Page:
Raise the private property rights warning flags, U.S. Sen. Michael Bennet is on the prowl for a federal government takeover solution to the issue of evictions.

You know, that process that happens when you don’t pay your rent and the property owner declines to let you live there, or destroy the property, for free?

Bennet penned a heart-wrenching, Thanksgiving Day editorial for the Denver Post about the need for federal intervention in these simple transactions of “I give you money, you let me live here.”

Here’s the gist of the national emergency Bennet describes:

This month, I met with Coloradans who had been pushed to the edge — crane operators, nurses, and truck drivers. Several had college and even advanced degrees. Some described how an obscure lease violation or a landlord’s sudden decision to redevelop the property forced them from their homes.

Others described how an illness, family emergency, or accident led to one late payment; a late payment led to an eviction; an eviction led to a lost job; and within months, they plunged into a cruel cycle of poverty.

Call us cynical, because we are, but we have trouble believing there is a national crisis of renters forced from their homes because the rent is a couple weeks late, getting fired for it, and plunging into poverty.

As for obscure lease violations — read the lease! If it says no pets, don’t be surprised if you’re asked to leave. If it says no smoking, don’t smoke. If you break the rules, you can’t live there. Fairly simple.

Just because someone is highly educated, doesn’t automatically mean they are responsible bill payers.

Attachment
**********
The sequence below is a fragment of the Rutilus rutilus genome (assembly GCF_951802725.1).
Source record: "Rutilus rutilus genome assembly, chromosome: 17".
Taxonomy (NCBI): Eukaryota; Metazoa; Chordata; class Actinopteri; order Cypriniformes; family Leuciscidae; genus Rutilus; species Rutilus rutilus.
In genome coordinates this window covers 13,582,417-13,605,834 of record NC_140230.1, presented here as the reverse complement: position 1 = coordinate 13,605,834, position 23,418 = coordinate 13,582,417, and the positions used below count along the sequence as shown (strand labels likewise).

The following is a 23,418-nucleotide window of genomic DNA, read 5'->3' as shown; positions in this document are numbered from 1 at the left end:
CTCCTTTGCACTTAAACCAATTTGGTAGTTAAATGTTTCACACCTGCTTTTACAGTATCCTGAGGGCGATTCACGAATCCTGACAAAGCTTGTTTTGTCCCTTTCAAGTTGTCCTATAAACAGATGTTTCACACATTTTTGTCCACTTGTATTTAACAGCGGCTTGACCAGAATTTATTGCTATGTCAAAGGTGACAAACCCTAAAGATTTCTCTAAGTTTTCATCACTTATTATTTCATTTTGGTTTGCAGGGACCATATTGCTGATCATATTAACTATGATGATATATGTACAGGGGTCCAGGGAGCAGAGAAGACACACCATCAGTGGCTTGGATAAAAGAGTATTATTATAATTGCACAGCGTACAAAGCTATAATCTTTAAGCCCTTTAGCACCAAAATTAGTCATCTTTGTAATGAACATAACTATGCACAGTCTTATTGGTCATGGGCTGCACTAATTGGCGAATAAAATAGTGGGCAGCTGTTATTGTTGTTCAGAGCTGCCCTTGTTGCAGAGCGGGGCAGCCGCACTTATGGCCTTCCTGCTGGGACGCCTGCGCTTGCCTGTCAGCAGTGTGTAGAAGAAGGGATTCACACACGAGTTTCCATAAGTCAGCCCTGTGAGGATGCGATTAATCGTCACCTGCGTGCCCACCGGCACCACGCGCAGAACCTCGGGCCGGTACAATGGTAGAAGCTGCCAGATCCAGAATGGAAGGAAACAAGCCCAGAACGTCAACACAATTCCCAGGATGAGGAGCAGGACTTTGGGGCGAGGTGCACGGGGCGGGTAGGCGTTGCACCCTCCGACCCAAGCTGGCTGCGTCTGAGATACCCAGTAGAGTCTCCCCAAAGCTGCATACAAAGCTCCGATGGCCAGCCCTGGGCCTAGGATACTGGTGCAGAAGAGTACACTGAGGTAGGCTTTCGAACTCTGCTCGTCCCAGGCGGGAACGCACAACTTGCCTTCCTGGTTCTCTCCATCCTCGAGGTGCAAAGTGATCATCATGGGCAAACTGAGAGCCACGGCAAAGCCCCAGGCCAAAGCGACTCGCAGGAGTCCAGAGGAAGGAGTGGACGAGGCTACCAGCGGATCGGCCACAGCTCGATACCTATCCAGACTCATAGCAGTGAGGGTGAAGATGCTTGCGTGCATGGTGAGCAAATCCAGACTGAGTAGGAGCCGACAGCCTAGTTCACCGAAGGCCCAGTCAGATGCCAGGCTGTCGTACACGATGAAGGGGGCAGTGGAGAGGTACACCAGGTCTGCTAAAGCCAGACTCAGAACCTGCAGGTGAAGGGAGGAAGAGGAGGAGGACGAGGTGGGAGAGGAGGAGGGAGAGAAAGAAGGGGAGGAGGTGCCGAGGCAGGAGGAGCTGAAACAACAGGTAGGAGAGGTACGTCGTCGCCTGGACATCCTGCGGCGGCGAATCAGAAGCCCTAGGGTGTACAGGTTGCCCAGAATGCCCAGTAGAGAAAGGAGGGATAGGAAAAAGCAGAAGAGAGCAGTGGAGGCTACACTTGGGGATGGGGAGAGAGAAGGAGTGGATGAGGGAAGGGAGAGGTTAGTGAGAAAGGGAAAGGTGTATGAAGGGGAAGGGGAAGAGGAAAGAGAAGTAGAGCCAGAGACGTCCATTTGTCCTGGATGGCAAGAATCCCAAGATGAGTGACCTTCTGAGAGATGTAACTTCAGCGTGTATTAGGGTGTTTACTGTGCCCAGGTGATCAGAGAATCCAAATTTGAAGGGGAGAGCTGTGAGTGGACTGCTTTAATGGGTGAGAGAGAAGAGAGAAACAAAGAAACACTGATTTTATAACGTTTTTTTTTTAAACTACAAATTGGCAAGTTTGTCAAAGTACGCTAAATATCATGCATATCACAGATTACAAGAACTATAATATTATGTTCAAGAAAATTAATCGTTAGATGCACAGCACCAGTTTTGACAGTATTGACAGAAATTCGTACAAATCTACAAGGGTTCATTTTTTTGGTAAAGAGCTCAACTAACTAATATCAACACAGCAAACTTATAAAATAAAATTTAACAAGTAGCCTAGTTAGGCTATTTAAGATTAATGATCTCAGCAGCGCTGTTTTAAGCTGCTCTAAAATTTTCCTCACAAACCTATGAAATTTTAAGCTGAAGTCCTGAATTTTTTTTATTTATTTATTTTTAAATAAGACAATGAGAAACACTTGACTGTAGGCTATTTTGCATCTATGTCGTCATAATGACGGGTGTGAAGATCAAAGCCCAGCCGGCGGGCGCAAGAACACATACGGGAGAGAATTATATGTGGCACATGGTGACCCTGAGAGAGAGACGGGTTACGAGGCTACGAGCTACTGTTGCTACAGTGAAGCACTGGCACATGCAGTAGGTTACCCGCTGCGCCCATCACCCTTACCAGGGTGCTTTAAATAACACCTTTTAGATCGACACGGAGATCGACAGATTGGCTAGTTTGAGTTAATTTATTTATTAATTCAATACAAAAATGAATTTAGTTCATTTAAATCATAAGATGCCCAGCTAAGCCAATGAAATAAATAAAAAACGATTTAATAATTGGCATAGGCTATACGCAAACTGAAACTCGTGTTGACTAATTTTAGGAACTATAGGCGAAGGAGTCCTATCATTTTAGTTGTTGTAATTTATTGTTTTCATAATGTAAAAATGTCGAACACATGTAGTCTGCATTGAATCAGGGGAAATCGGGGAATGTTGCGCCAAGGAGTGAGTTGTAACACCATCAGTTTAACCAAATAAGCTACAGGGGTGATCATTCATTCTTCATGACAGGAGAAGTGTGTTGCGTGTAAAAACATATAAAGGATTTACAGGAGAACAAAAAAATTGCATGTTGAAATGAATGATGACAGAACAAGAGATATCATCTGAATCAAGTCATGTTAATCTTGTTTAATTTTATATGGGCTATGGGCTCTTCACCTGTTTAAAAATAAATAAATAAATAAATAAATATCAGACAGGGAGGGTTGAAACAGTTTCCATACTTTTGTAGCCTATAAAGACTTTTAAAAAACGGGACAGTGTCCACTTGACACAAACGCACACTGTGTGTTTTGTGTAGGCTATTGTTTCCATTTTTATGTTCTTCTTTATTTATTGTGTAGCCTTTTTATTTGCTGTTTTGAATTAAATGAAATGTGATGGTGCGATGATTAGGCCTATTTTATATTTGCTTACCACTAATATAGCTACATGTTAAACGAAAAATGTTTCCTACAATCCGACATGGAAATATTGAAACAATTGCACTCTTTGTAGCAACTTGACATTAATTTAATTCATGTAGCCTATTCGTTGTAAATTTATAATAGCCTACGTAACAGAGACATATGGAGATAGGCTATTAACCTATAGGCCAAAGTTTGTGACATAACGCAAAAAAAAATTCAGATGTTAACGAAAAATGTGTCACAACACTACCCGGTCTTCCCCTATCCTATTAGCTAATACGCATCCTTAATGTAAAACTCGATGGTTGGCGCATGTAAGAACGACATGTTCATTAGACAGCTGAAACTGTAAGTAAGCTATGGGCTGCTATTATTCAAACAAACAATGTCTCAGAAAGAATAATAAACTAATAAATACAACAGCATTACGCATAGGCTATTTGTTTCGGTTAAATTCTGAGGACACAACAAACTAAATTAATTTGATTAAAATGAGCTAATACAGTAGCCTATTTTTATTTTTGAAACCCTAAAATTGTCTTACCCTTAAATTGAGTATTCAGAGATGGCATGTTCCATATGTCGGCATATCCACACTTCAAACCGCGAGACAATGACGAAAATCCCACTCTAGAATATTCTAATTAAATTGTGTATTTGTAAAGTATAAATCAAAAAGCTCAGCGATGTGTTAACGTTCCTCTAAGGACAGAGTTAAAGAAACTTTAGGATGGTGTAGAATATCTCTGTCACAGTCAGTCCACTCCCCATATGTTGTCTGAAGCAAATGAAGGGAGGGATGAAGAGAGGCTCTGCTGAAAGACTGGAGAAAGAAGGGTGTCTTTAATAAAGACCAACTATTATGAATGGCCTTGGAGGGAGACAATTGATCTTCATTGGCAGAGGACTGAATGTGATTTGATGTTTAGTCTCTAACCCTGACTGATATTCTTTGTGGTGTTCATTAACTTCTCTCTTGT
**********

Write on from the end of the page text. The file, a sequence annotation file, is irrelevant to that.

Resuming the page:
And as for Bennet’s complaint that renters are spending up to 30 percent of their income on housing, homeowners spend 28 percent of their income on mortgages.

If the landowner decides to redevelop the property, are we just going to give renters squating rights?

Bennet’s heart might be in the right political corner, but his solutions are radical and expensive.

He wants to reduce “preventable” evictions, with lawyers.

Even more alarming, Bennet wants to create a national database of information reported by local and state governments on evictions. Such an invasion of privacy stands in stark contrast to Bennet’s desire to “keep the black mark of eviction off their record.”

Bennet’s reasoning and overboard solutions are foolhardy, and guess what the results would be? Higher housing costs and increased tax spending.

Tenant and landlord rights are a state issue, and are not something Bennet should be meddling in as he searches for a national problem on which to run for president.